On to the Palouse — The Seven Wonders of Washington State

Photograph by Deb Roskamp

In October 1805, Lewis and Clark arrived in the Palouse region. They were stunned by the beauty and magnitude of this sweeping landscape of rolling hills and plateaus. As with other tribes on their historic exploration, they made friends with the nomadic Palus tribe, renowned as expert equestrians. The term Appaloosa is a derivation of the Palouse horse. Traditionally, the Palouse region was defined as the fertile hills and prairies north of the Snake River in southeast Washington and north central Idaho.

Photograph by Deb Roskamp

Today The Palouse Scenic Byway combines 208 miles of sweeping hills and spectacular vistas, expansive wheat fields of amber autumn gold, lentil farmlands, and small towns with distinctive, rich history and unpretentious charm.

rolling hills, Palouse Scenic Byway
Photograph by Deb Roskamp

There is no center to the Palouse Scenic Byway; it is a place to simply leisurely drive along the gentle curving highways, sprinkled with antique shops, wineries, easy access venues for hiking and biking, and, above all, photography. If you ever needed to stop the world and simply relax, this is the place for it.

Selected Stops

Photograph by Deb Roskamp

Artisans at the Dahmen Barn is a restored dairy barn surrounded by a fence consisting of more than 1000 wagon wheels. Here you can watch local artisans at work. It’s also a great place to shop for regional gifts. Then head down the road to the historic St. Boniface Catholic Church (circa 1904). The church houses the original stained glass windows.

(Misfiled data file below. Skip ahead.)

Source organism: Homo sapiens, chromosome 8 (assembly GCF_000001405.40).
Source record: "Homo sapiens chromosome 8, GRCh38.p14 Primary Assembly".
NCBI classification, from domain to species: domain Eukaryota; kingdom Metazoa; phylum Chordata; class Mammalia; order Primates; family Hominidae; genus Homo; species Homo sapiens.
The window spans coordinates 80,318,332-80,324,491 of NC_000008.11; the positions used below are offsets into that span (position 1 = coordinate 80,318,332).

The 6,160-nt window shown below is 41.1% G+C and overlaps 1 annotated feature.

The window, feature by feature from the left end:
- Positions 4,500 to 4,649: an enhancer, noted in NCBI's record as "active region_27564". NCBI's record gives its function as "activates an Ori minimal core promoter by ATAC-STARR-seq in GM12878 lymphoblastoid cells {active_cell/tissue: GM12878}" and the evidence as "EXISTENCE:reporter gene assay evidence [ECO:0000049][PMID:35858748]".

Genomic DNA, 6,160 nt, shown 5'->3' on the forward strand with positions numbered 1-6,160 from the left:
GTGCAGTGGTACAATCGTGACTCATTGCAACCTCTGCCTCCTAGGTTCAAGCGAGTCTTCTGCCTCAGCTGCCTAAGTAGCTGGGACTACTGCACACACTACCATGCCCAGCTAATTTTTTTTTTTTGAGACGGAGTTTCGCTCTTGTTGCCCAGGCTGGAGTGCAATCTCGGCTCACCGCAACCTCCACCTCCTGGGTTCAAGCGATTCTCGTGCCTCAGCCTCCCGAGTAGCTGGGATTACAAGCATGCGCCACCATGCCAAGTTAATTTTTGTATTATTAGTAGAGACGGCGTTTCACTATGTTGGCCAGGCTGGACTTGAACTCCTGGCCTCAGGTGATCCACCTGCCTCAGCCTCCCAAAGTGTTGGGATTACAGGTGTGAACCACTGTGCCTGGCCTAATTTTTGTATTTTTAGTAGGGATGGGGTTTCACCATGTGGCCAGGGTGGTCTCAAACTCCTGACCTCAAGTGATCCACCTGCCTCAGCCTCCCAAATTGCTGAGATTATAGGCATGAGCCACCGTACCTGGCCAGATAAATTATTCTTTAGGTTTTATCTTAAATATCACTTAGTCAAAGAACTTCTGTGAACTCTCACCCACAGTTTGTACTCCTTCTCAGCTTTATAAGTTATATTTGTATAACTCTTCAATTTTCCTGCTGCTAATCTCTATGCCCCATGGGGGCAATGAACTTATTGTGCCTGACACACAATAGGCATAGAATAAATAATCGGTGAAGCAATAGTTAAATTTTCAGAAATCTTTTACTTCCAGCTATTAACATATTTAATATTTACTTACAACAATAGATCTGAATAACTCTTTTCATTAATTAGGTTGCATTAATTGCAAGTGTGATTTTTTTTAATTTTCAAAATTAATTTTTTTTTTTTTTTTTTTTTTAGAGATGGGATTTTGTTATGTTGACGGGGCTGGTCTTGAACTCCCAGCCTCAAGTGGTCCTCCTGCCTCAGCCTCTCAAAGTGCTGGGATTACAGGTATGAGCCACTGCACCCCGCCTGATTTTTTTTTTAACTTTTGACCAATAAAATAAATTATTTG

From Kamiak Butte’s 3,641 feet crest travelers enjoy awesome panoramic views of the Palouse’s rolling hills, and a patchwork of the fields and farmlands below. Its 298 acres is ideal for hiking, picnicking, camping, and sightseeing. For wildlife viewing, the Kamiak Butte area features over 130 species of birds, 170 species of plants, and close to 30 species of mammals. Make sure you hike to the crest for unsurpassed photography opportunities.

cemetery overlooking the Dahmen Barn
A reminder of the past descendants of The Palouse, overlooking the Dahmen Barn. Photograph by Deb Roskamp.

Steptoe Butte presents a spectacular 360 degree view of the Palouse. Drive or hike the three miles to the top of the 3,618 feet butte for bird watching, hang-gliding, paragliding, photography, and picnicking.

The historic small town of Palouse, frozen in time. Photograph by Deb Roskamp

The Snake River Trail, nestled at Boyer Park & Marina, is a four mile trail that leads to the banks of historic Almota Creek, which was a resting place for the Lewis and Clark Expedition. The trail offers a series of interpretive signs explaining the Columbia and Snake River’s system, dams, river geology, and hydroelectric power.

A hidden oasis rests a short drive off the byway:  the Palouse Falls State Park.  The off-the-beaten-path will lead you to stunning views of waterfalls, cascading 198 feet into a round salt-rock canyon. Just outside the park is a small cluster of historical basalt houses and cabins.

harvest
Photograph by Deb Roskamp

Other highlights include the J.C. Barron Flour Mill, built in 1890; the Tekoa Train Trestle that leads to the John Wayne Trail; the Rosalia Visitor Center, housed in a historic Texaco gas station; the four-acre Steptoe Battlefield State Park in Rosalia, the 1858 site where Lt. Col. E.J. Steptoe led 159 U.S. soldiers in a running fight with a large band of Spokan, Palouse and Coeur D’Alene American Indians. Make sure your day ends or evening begins with a visit to one of the many wineries or pubs in Pullman.